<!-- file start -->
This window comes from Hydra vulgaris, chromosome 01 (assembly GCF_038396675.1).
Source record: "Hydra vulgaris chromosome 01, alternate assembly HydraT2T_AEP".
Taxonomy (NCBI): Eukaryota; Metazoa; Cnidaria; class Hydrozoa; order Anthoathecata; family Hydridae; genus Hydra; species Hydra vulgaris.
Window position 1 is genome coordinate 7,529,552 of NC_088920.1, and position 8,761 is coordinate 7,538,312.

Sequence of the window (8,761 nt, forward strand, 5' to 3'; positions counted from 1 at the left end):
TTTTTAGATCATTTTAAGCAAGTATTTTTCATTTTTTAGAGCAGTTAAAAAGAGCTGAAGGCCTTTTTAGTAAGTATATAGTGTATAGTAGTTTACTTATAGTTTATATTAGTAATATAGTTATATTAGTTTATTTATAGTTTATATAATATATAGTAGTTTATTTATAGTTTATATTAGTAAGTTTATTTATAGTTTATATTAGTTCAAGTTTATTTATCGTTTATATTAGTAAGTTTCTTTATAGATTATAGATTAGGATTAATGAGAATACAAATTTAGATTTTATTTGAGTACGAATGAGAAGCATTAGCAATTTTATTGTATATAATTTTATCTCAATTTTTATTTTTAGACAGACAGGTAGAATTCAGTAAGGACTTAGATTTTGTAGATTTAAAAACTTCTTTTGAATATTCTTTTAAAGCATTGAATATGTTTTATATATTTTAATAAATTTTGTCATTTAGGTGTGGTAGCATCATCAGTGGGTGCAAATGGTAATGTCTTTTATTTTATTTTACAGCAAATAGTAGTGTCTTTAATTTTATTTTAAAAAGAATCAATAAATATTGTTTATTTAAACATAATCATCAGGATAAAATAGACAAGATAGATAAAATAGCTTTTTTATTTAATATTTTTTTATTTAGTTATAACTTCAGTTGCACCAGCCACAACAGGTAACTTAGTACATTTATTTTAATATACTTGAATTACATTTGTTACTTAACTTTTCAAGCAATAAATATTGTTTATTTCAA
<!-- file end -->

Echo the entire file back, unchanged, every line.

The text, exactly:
This window comes from Hydra vulgaris, chromosome 01 (assembly GCF_038396675.1).
Source record: "Hydra vulgaris chromosome 01, alternate assembly HydraT2T_AEP".
Taxonomy (NCBI): Eukaryota; Metazoa; Cnidaria; class Hydrozoa; order Anthoathecata; family Hydridae; genus Hydra; species Hydra vulgaris.
Window position 1 is genome coordinate 7,529,552 of NC_088920.1, and position 8,761 is coordinate 7,538,312.

Sequence of the window (8,761 nt, forward strand, 5' to 3'; positions counted from 1 at the left end):
TTTTTAGATCATTTTAAGCAAGTATTTTTCATTTTTTAGAGCAGTTAAAAAGAGCTGAAGGCCTTTTTAGTAAGTATATAGTGTATAGTAGTTTACTTATAGTTTATATTAGTAATATAGTTATATTAGTTTATTTATAGTTTATATAATATATAGTAGTTTATTTATAGTTTATATTAGTAAGTTTATTTATAGTTTATATTAGTTCAAGTTTATTTATCGTTTATATTAGTAAGTTTCTTTATAGATTATAGATTAGGATTAATGAGAATACAAATTTAGATTTTATTTGAGTACGAATGAGAAGCATTAGCAATTTTATTGTATATAATTTTATCTCAATTTTTATTTTTAGACAGACAGGTAGAATTCAGTAAGGACTTAGATTTTGTAGATTTAAAAACTTCTTTTGAATATTCTTTTAAAGCATTGAATATGTTTTATATATTTTAATAAATTTTGTCATTTAGGTGTGGTAGCATCATCAGTGGGTGCAAATGGTAATGTCTTTTATTTTATTTTACAGCAAATAGTAGTGTCTTTAATTTTATTTTAAAAAGAATCAATAAATATTGTTTATTTAAACATAATCATCAGGATAAAATAGACAAGATAGATAAAATAGCTTTTTTATTTAATATTTTTTTATTTAGTTATAACTTCAGTTGCACCAGCCACAACAGGTAACTTAGTACATTTATTTTAATATACTTGAATTACATTTGTTACTTAACTTTTCAAGCAATAAATATTGTTTATTTCAA